Trump clinches GOP nomination

Donald Trump - the billionaire businessman who built a real estate empire, parlayed that success into a hit TV show and then shifted gears to become a convention-defying political sensation - closed the biggest deal of his life Tuesday in Cleveland, formally becoming the Republican nominee for president.

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His home state of New York put him over the top, with enough delegates to cross the threshold of the 1,237 needed to claim the nomination. Son Donald Trump, Jr., speaking for the delegation alongside other Trump family members, shouted, "Congratulations Dad, we love you" -- as the giant TV screen on the floor declared him "Over the Top."

For the most part, the Republican convention roll call was a striking picture of unity, in sharp contrast to the unrest on the floor a day earlier.

Many delegates shouted "we want Trump" as they cast their votes for the billionaire businessman. Despite threats by anti-Trump forces to once again disrupt proceedings, protests were few and far between, and largely kept under control. In one unusual moment, the presiding officer awarded all of Washington, D.C.'s delegates to Trump, even though the delegation announced them going to ex-candidates Marco Rubio and John Kasich.

Indiana Gov. Mike Pence is set for his vice presidential nomination vote next.

The roll call completes Trump's ascent from a celebrity candidate once dismissed by some pundits as a sideshow to GOP standard-bearer now leading the party into an expected general election brawl against former Secretary of State Hillary Clinton in November. Trump, with an off-the-cuff, no-nonsense style, systematically defeated 16 other GOP rivals over the course of one of the rowdiest primaries in modern history to arrive at this moment.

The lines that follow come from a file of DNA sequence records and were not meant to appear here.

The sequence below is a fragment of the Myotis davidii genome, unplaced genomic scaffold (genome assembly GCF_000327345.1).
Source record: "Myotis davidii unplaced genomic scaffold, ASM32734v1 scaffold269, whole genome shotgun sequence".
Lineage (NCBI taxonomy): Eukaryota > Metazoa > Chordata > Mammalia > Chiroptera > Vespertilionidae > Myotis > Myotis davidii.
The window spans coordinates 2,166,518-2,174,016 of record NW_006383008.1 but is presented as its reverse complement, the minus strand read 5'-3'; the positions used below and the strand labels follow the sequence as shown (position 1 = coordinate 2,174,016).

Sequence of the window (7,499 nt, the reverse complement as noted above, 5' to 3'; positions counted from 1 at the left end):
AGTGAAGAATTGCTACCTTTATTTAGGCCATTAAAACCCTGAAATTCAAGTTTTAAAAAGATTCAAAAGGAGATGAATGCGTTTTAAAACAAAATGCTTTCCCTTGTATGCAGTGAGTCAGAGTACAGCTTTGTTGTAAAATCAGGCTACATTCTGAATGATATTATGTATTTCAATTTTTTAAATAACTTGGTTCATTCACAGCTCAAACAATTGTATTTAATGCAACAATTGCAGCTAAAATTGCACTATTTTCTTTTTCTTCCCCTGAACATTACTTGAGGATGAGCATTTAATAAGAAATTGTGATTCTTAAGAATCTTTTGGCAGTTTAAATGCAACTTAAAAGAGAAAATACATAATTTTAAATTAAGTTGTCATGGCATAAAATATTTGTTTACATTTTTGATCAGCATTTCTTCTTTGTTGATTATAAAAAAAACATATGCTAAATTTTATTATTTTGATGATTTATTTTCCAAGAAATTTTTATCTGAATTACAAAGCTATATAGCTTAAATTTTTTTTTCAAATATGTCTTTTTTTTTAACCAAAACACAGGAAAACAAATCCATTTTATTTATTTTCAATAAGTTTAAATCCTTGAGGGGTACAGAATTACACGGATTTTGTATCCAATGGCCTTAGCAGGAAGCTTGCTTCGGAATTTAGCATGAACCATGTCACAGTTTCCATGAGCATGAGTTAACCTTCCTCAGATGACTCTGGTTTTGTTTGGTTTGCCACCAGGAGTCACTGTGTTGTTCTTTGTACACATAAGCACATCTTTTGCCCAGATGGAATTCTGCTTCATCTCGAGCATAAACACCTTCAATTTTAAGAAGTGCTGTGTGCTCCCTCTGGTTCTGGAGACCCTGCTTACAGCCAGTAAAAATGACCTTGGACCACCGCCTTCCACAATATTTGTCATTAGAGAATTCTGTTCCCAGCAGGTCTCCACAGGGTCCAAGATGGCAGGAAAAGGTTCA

With the nomination in hand, he formally shifts to the general election fight he's effectively been waging for weeks. While he's been drastically outspent so far by Clinton and the Democrats, the candidate has been fundraising and is expected to ramp up his operation heading out of the convention.

Sen. Jeff Sessions, R-Ala., one of Trump's earliest congressional supporters, delivered the nominating address that kicked off the roll call Tuesday evening, calling Trump a "warrior and a winner."

"He loves his country, and is determined to see it be a winner again," Sessions said.

The nomination follows an at-times rocky first day for the Republican National Convention. Party officials grappled with an uproar on the floor on Monday as anti-Trump delegates tried to force a roll-call vote on rules that bound many of them to back Trump. The bid failed, but the anti-Trump forces caused a commotion on the floor.

And while the first night of speakers focused heavily on security and featured a mostly well-received speech from Melania Trump, that reception was muddied by subsequent controversy over passages that were similar to a speech Michelle Obama gave at the Democrats' 2008 convention.

Trump's campaign tried to brush past the controversy Tuesday, downplaying the similarities even as Trump's former campaign manager Corey Lewandowski criticized their handling of the matter. Lewandowski later made an appearance on the floor as a delegate for New Hampshire, announcing the bulk of his state's delegates going to Trump, whom he called "my friend and the next president of the United States."

Meanwhile, the second night of speakers includes senior establishment Republicans - a chance for party leaders to give a clear signal of party unity after the fractious primary.

House Speaker Paul Ryan and Senate Majority Leader Mitch McConnell are set to speak, as are former Trump rivals - and now-allies - Ben Carson and New Jersey Gov. Chris Christie.

Ahead of the roll call, Pence made a surprise appearance at a conservative forum in downtown Cleveland where he delivered an impassioned appeal for unity.

"The time has come for us to come together," Pence said.

He closed with a ringing endorsement of his running mate: "He loves this country. He believes in the American people and their boundless potential. He is unintimidated by the world but he is in awe of the people of this country."